The Role of Lockout Tagout in Electrical Safety
For construction workers, working with and around electrical equipment, electrical conductors or circuit parts, and power lines is a common occurrence. Therefore, safeguarding workers against electrical hazards is a critical element of workplace safety and health procedures. Recognizing this need, OSHA has put in place safety and health regulations 29 CFR 1910 Subpart S for the general industry and 29 CFR 1926 Subpart K construction industry related to electrical hazards to guide and support employers in implementing adequate safety measures in the workplace.
Moreover, employees who undertake maintenance, repair, and service work for electrical equipment and machinery are also exposed to electrical hazards. There is always the possibility of de-energized equipment becoming suddenly energized while employees are inspecting, servicing, or repairing electrical equipment, circuits, and conductors. Therefore, not only must employees fully understand the hazards associated with electrical work (for example shocks, burns, fires, explosions, and arc flash) but must be conversant with the lockout tagout procedures to operate within electrically safe work conditions.
De-energized means “Free from any electrical connection to a source of potential difference and electrical charge; not having a potential different from that of the earth.”
What is Lockout Tagout?
OSHA’s standard for the Control of Hazardous Energy (Lockout/Tagout), Title 29 Code of Federal Regulations (CFR) Part 1910.147, sets forth the work practices and controls employers must implement to prevent accidents associated with hazardous energy. This standard is not only for construction industry workers but workers across industries such as craft workers, machine operators, electricians, laborers, etc., using electrical or other equipment that can generate energy even when it is shut off.
The lockout tagout (LOTO) is a process whereby a lock and tag are added to any type of industrial equipment or machinery when it is shut down for repair, servicing, or maintenance as part of OSHA-recommended best practices. OSHA defines LOTO as “specific practices and procedures to safeguard all workers from the unexpected startup of machinery and equipment or the release of hazardous energy during service or maintenance”.
Importance of Lockout Tagout
Lockout Tagout supports the controlling of electrical hazards and facilitates an electrically safe work condition.
According to Article 100 of the NFPA 70E, an “electrically safe work condition” is a state wherein all energized electrical conductors or circuit parts that could potentially expose employees to electrical hazards are maintained in a de-energized state.
This means putting electrical equipment, conductors, or circuits in an ‘electrically safe work condition’, can temporarily eliminate electrical hazards for the duration of work activity on or near energized electrical components. The process involves disconnecting from energized parts, locking and tagging, testing to verify the absence of voltage, and when required, temporarily grounding for worker protection.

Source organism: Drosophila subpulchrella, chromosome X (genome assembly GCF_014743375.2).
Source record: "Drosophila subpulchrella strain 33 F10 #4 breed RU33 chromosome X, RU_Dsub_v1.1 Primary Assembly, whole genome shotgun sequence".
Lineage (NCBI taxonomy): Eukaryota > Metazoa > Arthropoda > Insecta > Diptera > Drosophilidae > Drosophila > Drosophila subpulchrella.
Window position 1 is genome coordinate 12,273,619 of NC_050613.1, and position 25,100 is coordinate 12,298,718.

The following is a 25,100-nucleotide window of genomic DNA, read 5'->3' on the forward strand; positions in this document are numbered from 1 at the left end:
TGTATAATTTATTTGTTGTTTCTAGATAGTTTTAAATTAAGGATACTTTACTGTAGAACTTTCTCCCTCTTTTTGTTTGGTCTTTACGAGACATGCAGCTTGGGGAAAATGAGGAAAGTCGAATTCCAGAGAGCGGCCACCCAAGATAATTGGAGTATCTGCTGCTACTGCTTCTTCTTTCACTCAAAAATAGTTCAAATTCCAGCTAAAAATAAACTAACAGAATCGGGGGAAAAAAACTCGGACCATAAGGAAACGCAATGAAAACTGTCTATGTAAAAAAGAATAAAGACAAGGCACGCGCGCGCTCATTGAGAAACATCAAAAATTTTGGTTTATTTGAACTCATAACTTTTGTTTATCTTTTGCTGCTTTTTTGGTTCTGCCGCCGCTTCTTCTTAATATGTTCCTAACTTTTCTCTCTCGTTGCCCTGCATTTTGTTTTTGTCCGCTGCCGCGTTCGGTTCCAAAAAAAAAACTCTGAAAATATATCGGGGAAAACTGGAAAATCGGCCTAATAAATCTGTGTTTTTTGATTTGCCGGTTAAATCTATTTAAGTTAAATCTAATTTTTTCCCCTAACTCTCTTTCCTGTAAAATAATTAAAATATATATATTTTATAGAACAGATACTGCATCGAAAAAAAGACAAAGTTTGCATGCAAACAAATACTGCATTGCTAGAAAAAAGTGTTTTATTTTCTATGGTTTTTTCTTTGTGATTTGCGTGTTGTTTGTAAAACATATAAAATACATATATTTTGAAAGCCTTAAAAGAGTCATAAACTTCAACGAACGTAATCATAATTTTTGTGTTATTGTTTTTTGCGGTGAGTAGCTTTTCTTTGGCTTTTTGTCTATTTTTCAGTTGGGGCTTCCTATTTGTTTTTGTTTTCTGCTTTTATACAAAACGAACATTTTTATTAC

The Lockout Tagout Procedure
The lockout tagout procedure can be broken into six steps. When employees begin repairing or doing maintenance work on electrical equipment, they must ensure to follow these steps to ensure their safety and the safety of other employees working in proximity to them.
Watch this animated video to get a better idea about the lockout and tagout procedures.
However, for comprehensive training in compliance with the OSHA standard for the Control of Hazardous Energy, enroll in our OSHA Lockout Tagout (LOTO) Training. If employers and employees require in-depth details on electrical safety, enroll in our Electrical Safety Training course which is in accordance with Federal OSHA Regulations 29 CFR 1910 Subpart S and 29 CFR 1926 Subpart K as well as the National Fire Protection Association (NFPA) 70E standard.
Bonus: General Safety Tips!
Below are some general safety tips when working with electrical equipment, conductors, and circuits.
- Wear all required personal protective equipment (PPE) when undertaking any electrical work.
- Ensure all electrical equipment is properly installed and used.
- Use proper insulation, guarding, and overcurrent protection devices.
- Grounding is an important aspect of reducing electrical hazards.
- Install Ground Fault Circuit Interrupters (GFCIs) to disrupt the current flow to the electrical circuit and act as a circuit breaker.
- Use the correct size fuse to reduce the possibility of excessive currents in the wiring that can cause fires.
- Do not touch electrical outlets with wet hands.
- Wet and damp areas should be dried out before doing any electrical work, as water is a conductor of electricity.
- Always check and know where circuit breakers, electrical panels, and fuse boxes are located to switch-off power in emergencies.
- In case a co-worker is experiencing electrical shock, do not touch him with your bare hands, use a non-conductive material like a plastic stick or wood to separate the worker from the electrical equipment, wire, etc., that is causing the shock. If possible, shut off the power first!